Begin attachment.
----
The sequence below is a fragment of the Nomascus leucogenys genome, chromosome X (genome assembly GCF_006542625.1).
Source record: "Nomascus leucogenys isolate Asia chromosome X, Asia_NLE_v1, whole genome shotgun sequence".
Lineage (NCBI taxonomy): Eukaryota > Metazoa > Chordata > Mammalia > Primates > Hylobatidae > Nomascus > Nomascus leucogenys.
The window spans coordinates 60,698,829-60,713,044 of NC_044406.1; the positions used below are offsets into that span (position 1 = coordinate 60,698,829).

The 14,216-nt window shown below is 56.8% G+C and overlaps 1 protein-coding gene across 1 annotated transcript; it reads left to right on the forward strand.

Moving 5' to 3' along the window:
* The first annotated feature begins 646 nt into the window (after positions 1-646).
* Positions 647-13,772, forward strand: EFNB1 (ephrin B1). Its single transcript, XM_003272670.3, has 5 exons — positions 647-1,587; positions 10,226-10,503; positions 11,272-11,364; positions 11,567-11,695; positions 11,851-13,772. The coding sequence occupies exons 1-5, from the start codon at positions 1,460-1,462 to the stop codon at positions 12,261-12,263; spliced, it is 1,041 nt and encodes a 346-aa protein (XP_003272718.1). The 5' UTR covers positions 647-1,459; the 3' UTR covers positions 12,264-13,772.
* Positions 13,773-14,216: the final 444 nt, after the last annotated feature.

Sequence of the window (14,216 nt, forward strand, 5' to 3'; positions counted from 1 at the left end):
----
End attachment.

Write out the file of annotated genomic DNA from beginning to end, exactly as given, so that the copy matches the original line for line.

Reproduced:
The sequence below is a fragment of the Nomascus leucogenys genome, chromosome X (genome assembly GCF_006542625.1).
Source record: "Nomascus leucogenys isolate Asia chromosome X, Asia_NLE_v1, whole genome shotgun sequence".
Lineage (NCBI taxonomy): Eukaryota > Metazoa > Chordata > Mammalia > Primates > Hylobatidae > Nomascus > Nomascus leucogenys.
The window spans coordinates 60,698,829-60,713,044 of NC_044406.1; the positions used below are offsets into that span (position 1 = coordinate 60,698,829).

The 14,216-nt window shown below is 56.8% G+C and overlaps 1 protein-coding gene across 1 annotated transcript; it reads left to right on the forward strand.

Moving 5' to 3' along the window:
* The first annotated feature begins 646 nt into the window (after positions 1-646).
* Positions 647-13,772, forward strand: EFNB1 (ephrin B1). Its single transcript, XM_003272670.3, has 5 exons — positions 647-1,587; positions 10,226-10,503; positions 11,272-11,364; positions 11,567-11,695; positions 11,851-13,772. The coding sequence occupies exons 1-5, from the start codon at positions 1,460-1,462 to the stop codon at positions 12,261-12,263; spliced, it is 1,041 nt and encodes a 346-aa protein (XP_003272718.1). The 5' UTR covers positions 647-1,459; the 3' UTR covers positions 12,264-13,772.
* Positions 13,773-14,216: the final 444 nt, after the last annotated feature.

Sequence of the window (14,216 nt, forward strand, 5' to 3'; positions counted from 1 at the left end):